Operations, Sales & Marketing, V10I2

Importance of RTO Training

(Image courtesy of Adrian from Pixabay)

As a member of the board of the association, I occasionally receive inquiries through our website from people who have a shed on a rent-to-own agreement and are frustrated with some part of the transaction. 

They reach out hoping that we as an association have some leverage over RTO companies or the retailers who issue their contracts. Since we currently have no formal membership programs within the industry, I have to let them know we have no such clout. 

However, I do care about their experience, as it can and often does shape their perception of the industry, and it could have long-term consequences.

There is a common thread that appears in these inquiries. Almost all of them surround some chasm between their expectations and their experience. 

Here are a few examples of such discrepancies. One was struggling to get warranty issues resolved with the product they had under contract. Another made a large deposit on a unit they were now returning (due to how the product was aging) but was unable to get the deposit back. 

Some are startled by the early purchase option costs, thinking that the buy-out should be much lower. Occasionally someone has fallen on hard times and is distraught to learn his shed will be picked up and he has no recourse.

In many of these situations, the contract is clear. The challenge typically lies in a lack of customer understanding, often stemming back to the time of purchase, of how the agreement works. 

Herein lies the problem—a unique challenge and a great opportunity.

In my years as a company leader both on the retail side and rent-to-own side, I’ve encountered a broad range of perspectives on the viability of the rent-to-own model. 

There are business owners who don’t like it but do offer it. There are sales representatives who are deeply uneasy about what they perceive to be a very expensive way to buy a shed. 

What often happens in these situations is that there is a reluctance to fully explain the contract during the sales process. This is a setup for large chasms between the customer’s expectations and what they will actually experience.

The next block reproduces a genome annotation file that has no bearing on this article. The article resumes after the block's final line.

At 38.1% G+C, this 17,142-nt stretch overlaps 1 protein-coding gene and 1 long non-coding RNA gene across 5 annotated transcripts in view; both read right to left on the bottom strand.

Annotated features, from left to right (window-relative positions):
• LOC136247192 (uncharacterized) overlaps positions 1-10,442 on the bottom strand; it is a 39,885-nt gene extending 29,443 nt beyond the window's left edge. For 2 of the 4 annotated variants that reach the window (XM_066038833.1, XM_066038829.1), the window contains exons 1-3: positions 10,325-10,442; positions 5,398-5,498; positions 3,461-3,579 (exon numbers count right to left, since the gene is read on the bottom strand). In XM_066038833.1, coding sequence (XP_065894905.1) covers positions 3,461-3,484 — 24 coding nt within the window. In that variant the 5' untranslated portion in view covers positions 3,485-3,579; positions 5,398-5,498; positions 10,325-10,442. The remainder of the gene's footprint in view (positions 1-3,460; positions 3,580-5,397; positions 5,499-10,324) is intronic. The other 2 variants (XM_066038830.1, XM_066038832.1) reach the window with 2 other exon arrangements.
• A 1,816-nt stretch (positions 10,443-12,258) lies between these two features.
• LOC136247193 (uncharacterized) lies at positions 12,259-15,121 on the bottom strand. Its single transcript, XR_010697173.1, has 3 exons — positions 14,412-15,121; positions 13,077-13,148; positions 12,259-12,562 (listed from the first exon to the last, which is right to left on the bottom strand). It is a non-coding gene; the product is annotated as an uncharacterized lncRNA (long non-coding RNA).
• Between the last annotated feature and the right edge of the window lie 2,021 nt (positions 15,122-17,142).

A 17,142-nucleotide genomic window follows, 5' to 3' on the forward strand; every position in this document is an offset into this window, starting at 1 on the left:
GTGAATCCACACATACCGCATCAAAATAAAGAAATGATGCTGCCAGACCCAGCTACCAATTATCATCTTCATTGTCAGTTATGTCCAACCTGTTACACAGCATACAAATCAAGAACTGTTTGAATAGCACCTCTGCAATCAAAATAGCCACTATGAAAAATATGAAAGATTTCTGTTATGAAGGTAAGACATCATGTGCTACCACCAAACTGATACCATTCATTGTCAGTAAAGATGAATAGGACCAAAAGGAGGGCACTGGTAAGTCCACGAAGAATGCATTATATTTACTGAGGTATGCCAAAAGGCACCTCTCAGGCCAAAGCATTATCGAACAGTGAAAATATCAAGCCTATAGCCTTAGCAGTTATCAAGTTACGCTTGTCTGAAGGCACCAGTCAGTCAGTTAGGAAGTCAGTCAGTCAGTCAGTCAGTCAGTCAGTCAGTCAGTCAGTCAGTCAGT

There are several ways for us to go about addressing this concern; however, all of them are based on increased clarity. 

We must work to create expectations that will accurately explain what the customer will experience. The contract must be carefully explained, as simply giving it to them to read is really not adequate. But in order for this to happen, sales representatives need to be trained in this process. 

Where do we begin, and who is responsible for this training?

There are several options. When companies are vertically integrated, this is much easier. There is only one chain of command and one relationship of authority, and the training needs to be done as sales representatives are onboarded. But they must also be managed to ensure clear communication with the clients. 

The advantage of these companies is that each contract manager will likely know each sales representative and the feedback loop can be tight and efficient to ensure high levels of proficiency. Unfortunately, this is not always the case—not all companies have strong, dynamic cultures. 

Leaders must go to work on ensuring a high level of proficiency to give their customers a great experience. Trying to win a sale by not clearly communicating the details of the contract will only generate pain during the entire relationship.

Where the primary business model is based on a manufacturer selling through dealers, there must be clarity about who holds the responsibility to ensure sales representatives are trained. 

Is it the responsibility of the manufacturer? The dealer manager? Or is it the responsibility of the company that holds the rental contract? 

My experience (though somewhat limited in this business model) would suggest that the company that holds the rent-to-own contract has the most deeply vested interest in assuring the customer understands the contract. 

As such, it seems that they should consider offering and even requiring initial training and ongoing compliance checks to ensure they achieve high levels of customer satisfaction. 

I’m consistently encountering dealers who have no such training from their rent-to-own partners. I would urge rent-to-own companies to give this some serious consideration.

As an association serving the rent-to-own industry, one of our primary concerns should be how we might serve the industry going forward. 

Do we prepare and offer training materials for members? What sort of content would be most valuable? Would companies use it if provided? Or are there more important ways in which we can serve the industry?

As we look to the future, we welcome your input as to how we might most effectively serve the companies, both small and large, in the industry. Feel free to drop me your thoughts and perspectives.

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